Endometriosis, Gut Health & Immune System

Diseases like diabetes get over $1 billion a year in funding, while endometriosis costs just as much to manage, but we have an underwhelming amount of scientific research. That doesn’t even account for the long term cost, which needs to be studied further as a chronic condition.

Currently, 11% of women have endometriosis; more diagnoses are likely with improvement in diagnostic capabilities. Endometriosis once thought to be a hormonal condition, is actually an immune condition. What this means is the state of our immune system plays a considerable role in symptoms. Although hormones absolutely impact endometriosis symptoms, focusing on that alone would leave a massive piece of the puzzle unsolved. Approximately 80% of our immune system lives in our gut. If we can support function and overall gut health, we can support the immune system. When creating a plan of care for endometriosis, it is critical to consider supporting our immune system, gut health, and digestive function.

 Areas That Impact Gut Health:

  • Foods we eat
  • Beneficial bacteria
  • Pathogenic bacteria, parasite, yeast
  • Digestion function
  • Immune system activity
  • Mental & emotional stress
  • Thyroid function

I cannot talk about endometriosis awareness without mentioning how this disease impacts women of color. I have seen clients that struggled with debilitating period pain for years and didn’t get diagnosed until they got surgery for fibroids or struggled with infertility. Maisha Z. Johnson has a great article on Healthline that digs into each of the 4 points below in greater detail.

  1. Black people are less likely to get endometriosis diagnosed (need laparoscopic surgery for this)
  2. Doctors are less likely to believe them about their pain
  3. Endometriosis can overlap with other conditions that black people are more likely to have (for example, fibroids)
  4. Black people have more limited access to holistic treatments that might help

When I first read this statement, my mind was blown. I knew that feelings of anger and frustration could be stressful on the body, but I had no idea how big of an impact they had, especially on the immune system. For this reason, I recommend focusing on a positive emotion when doing meditation and/or breathing exercises. If that positive emotion can support your immune system, it can also help balance your nervous system and reduce stress.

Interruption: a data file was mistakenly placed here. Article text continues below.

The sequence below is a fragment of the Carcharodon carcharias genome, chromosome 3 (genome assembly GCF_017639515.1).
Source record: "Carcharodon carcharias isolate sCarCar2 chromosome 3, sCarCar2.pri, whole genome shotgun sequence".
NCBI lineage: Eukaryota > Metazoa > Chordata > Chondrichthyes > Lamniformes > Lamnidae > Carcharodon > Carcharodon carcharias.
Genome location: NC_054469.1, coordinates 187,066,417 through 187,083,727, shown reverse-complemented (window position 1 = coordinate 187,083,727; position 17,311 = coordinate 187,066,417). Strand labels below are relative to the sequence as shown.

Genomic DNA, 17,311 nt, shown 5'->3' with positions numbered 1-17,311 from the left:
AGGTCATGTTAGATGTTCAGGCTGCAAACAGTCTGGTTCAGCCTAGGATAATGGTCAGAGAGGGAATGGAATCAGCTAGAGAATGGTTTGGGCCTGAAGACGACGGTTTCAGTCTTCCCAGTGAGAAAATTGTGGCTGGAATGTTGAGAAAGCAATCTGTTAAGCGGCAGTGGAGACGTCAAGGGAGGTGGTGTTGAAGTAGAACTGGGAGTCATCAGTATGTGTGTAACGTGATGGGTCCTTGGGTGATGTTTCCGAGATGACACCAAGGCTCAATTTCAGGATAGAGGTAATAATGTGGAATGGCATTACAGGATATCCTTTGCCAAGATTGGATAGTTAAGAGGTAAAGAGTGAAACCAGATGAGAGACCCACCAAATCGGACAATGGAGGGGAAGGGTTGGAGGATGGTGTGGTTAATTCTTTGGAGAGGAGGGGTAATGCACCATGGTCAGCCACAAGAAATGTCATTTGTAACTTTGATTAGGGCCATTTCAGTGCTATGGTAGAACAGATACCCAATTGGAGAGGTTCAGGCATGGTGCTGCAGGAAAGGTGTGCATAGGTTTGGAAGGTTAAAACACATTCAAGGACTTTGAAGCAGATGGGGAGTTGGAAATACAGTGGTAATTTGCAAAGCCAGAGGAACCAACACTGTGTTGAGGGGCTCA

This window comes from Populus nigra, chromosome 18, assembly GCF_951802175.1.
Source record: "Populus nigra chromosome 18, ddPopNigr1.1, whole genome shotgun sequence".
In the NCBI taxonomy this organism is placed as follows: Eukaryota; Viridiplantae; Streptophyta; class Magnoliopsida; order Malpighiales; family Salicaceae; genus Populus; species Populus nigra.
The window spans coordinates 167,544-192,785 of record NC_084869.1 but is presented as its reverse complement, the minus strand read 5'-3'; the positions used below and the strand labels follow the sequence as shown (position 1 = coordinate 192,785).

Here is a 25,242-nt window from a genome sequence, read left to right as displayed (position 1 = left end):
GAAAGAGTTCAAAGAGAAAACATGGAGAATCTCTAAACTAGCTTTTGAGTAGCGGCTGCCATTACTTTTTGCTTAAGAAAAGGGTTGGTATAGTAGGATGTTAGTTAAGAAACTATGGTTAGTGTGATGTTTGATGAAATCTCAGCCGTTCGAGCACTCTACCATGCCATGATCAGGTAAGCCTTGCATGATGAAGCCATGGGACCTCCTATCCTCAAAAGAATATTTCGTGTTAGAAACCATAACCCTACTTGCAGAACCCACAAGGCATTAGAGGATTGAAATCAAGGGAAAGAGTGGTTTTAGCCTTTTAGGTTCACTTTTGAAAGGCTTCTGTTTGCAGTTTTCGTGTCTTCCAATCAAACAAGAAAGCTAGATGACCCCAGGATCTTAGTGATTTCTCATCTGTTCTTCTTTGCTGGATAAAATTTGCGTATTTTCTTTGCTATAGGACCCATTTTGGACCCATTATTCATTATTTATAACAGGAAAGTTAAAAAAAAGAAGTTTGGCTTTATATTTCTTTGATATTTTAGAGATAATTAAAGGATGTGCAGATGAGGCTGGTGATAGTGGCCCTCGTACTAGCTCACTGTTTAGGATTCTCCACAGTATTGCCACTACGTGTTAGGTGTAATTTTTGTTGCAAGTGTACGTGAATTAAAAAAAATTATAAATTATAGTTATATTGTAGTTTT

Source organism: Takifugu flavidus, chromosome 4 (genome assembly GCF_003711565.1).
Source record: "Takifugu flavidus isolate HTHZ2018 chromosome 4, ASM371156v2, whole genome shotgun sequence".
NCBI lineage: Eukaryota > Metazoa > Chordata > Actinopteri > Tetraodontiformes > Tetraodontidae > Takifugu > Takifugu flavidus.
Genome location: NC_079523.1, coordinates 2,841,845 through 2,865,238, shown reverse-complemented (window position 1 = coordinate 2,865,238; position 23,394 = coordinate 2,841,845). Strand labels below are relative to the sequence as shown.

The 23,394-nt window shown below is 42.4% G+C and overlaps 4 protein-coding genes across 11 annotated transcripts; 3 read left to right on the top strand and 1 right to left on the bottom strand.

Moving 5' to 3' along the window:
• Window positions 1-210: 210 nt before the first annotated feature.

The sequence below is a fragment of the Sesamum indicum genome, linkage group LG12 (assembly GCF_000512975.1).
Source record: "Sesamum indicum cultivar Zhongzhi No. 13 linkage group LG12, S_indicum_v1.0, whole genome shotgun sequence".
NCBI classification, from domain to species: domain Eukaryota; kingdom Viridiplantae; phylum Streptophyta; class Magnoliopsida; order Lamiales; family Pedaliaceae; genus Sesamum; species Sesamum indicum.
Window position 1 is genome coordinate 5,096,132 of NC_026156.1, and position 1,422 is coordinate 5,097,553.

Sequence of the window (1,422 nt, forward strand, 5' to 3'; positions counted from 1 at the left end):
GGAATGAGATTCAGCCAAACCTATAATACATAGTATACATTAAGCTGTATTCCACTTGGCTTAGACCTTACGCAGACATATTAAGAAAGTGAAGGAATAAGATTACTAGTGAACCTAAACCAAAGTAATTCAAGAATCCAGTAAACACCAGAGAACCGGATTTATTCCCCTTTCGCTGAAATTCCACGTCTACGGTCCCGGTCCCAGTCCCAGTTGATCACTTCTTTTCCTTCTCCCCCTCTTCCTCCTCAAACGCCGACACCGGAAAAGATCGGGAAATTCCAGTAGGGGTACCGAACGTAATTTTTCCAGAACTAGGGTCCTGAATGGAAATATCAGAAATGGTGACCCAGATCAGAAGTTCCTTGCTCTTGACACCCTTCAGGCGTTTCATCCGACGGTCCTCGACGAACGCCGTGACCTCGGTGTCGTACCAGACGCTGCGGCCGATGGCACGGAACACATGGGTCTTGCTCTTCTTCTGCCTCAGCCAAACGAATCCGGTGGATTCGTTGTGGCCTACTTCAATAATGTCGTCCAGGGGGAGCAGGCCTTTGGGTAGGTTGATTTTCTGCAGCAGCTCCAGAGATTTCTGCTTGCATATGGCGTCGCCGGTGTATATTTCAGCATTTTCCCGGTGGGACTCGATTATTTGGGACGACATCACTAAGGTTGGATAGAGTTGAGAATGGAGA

It can be that simple. Start identifying emotions that deplete you versus emotions that renew you. Make a note and pay attention to how often you are feeling both. I use the HeartMath technique and monitor this with clients and myself. It’s not 100% necessary, but I find it helpful to see the nervous system’s data right in front of me.  

How does the immune system impact our nervous system?

When we are in a stressed-out state, the body does not prioritize healing. It’s smart–it wants to keep you alive, so it prioritizes the stress response. Excessive stress leads to inflammation and suppression of specific immune functions. We make fewer immune cells and have a reduced ability to fight off infections. Getting into the relaxed state more with deep breathing, meditation, walking, etc. can help activate that rested stated and optimize your immune system. We can ALL benefit from supporting our immune system by reducing stress.

What activities can you do to help balance your nervous system?

Now that we’ve dove into how our nervous system impacts our immune system and healing on a hormonal level, let’s dig into tactics you can start regularly using to support a healthy nervous and immune system.

Things you genuinely enjoy:

Things that can be hard but effective:

  • Reading
  • Ice baths
  • Bathing
  • Cold showers/contrast showers
  • Journaling
  • Deep breathing/nose breathing techniques
  • Napping
  • Meditation with breath techniques
  • Walking
  • Stopping midday, and at the end of the day, to do deep nose breathing
  • Yoga
  • Any hobby or activity that allows you to feel relaxed

The goal of these habits is to get your body into a relaxed state and activate the parasympathetic nervous system. A state in which we heal, and the body focuses on hormone production. These are aspects of our nervous system that we cannot control, but there’s a lot we can.

We can all benefit from adding in some intentional relaxation time to our days, but this is especially helpful for those struggling with hormone imbalances and endometriosis. With all that is going on in the world right, I think we could all use some deep nose breathing. If you want more information on these topics then sign up for my newsletter the Feminine Periodical.

Photo by Sydney Sims on Unsplash

Amanda Montalvo

Amanda Montalvo is a women's health dietitian who helps women find the root cause of hormone imbalances and regain healthy menstrual cycles.

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